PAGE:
Sillimanite is a mineral species of the group of silicates under the group of the neosubsilicates of formula Al2O (SiO4) with traces of iron. The malformed crystals do not exceed 2 cm.
Described by the American mineralogist Bowen in 1824, his name comes from the American chemist and mineralogist Benjamin Silliman (1779-1864).
Sillimanite consists of parallel chains of octahedra AlO6 and tetrahedra alternately SiO4 and AlO4.
Morphology of crystals: prismatic crystals, acicular. This morphology results from the structure of sillimanite.
A relatively stable mineral, but can be altered into kaolinite, muscovite or sericite.
It is a frequent mineral in high-grade thermal metamorphism rocks of clay rocks, by transformation of biotite or andalusite.
It can also be formed by regional metamorphism of clay rocks (gneiss) from muscovite and biotite, reactions between staurotide and biotite or between staurotide and quartz, or by polymorphic transformation of disthene.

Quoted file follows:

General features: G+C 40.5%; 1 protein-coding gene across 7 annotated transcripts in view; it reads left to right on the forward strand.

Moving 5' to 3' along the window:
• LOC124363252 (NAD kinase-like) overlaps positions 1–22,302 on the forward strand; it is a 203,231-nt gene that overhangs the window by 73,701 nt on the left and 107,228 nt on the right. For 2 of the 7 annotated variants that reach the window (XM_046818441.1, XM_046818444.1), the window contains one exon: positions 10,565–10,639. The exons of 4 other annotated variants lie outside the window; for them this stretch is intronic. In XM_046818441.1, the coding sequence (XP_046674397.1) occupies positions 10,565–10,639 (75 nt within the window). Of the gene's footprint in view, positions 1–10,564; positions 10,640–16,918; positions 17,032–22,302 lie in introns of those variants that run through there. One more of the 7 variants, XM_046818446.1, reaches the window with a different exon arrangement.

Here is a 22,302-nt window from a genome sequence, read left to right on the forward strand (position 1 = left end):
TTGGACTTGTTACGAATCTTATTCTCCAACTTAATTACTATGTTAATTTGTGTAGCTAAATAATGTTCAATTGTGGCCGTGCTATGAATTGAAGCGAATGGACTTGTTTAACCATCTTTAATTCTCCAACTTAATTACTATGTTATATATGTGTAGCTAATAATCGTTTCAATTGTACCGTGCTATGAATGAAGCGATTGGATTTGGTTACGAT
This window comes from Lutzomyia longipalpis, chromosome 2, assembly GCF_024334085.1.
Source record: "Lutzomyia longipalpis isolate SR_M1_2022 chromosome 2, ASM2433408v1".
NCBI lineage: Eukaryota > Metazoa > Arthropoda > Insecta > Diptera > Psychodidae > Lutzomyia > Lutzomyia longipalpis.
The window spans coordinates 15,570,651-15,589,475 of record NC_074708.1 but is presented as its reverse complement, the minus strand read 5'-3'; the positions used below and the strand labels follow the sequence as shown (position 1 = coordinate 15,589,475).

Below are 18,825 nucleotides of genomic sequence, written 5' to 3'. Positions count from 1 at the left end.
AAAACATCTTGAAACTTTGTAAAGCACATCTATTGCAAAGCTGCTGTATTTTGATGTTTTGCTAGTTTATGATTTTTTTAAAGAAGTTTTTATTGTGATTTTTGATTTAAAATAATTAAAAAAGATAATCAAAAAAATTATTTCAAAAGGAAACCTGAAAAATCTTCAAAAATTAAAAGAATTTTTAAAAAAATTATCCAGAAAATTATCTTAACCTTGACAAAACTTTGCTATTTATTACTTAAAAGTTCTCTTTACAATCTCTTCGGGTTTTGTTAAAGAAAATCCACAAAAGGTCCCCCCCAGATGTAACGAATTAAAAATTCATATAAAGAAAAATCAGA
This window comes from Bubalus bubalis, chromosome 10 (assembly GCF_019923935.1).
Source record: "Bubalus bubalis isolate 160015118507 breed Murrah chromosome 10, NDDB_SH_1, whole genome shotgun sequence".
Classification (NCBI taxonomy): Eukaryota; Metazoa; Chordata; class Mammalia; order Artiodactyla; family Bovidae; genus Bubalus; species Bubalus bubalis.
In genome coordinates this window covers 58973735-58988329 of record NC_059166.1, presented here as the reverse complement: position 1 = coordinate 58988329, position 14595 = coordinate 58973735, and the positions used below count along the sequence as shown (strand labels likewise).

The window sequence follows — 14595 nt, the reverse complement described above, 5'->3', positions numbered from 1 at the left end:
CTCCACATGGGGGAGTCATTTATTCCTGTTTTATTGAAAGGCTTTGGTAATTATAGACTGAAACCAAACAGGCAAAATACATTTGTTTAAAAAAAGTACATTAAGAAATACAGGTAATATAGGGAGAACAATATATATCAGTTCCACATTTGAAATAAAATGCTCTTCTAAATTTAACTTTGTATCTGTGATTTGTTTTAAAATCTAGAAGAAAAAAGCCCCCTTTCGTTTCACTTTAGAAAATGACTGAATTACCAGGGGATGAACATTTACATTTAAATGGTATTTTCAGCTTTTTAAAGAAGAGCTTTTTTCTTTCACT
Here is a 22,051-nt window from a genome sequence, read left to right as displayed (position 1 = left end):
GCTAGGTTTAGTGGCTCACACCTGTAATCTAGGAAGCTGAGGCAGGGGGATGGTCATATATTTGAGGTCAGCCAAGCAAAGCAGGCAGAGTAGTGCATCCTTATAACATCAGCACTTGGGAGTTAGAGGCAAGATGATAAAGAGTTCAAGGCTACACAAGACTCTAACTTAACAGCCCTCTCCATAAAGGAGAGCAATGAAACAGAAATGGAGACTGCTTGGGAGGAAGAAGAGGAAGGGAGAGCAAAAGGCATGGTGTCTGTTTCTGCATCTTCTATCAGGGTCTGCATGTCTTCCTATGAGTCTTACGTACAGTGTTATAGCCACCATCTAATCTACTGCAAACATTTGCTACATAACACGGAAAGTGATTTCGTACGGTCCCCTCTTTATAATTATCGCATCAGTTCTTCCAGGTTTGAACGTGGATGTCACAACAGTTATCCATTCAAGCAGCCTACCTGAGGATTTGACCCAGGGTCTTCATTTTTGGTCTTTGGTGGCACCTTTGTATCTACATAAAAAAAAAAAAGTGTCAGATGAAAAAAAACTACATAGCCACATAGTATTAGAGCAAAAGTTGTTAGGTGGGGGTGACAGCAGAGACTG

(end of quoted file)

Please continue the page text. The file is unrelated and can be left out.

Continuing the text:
Sillimanite is one of three aluminosilicate polymorphs, the other two being andalusite and kyanite. A common variety of sillimanite is known as fibrolite, so named because the mineral appears like a bunch of fibres twisted together when viewed in thin section or even by the naked eye. Both the fibrous and traditional forms of sillimanite are common in metamorphosed sedimentary rocks. It is an index mineral indicating high temperature but variable pressure. Example rocks include gneiss and granulite. It occurs with andalusite, kyanite, potassium feldspar, almandine, cordierite, biotite and quartz in schist, gneiss, hornfels and also rarely in pegmatites.
Rocks cut into the required shape and size are used mainly in glass industries. It is the best raw material for the manufacture of high alumina refractories or 55-60% alumina bricks. But its use on large scale is not possible due to its fine grading and high cost. Dumortierite and mullite are similar mineral species found in porcelain.
Sillimanite has been found in Brandywine Springs, New Castle County, Delaware. It was named by the State Legislature in 1977 as the state mineral of Delaware by suggestion the Delaware Mineralogical Society.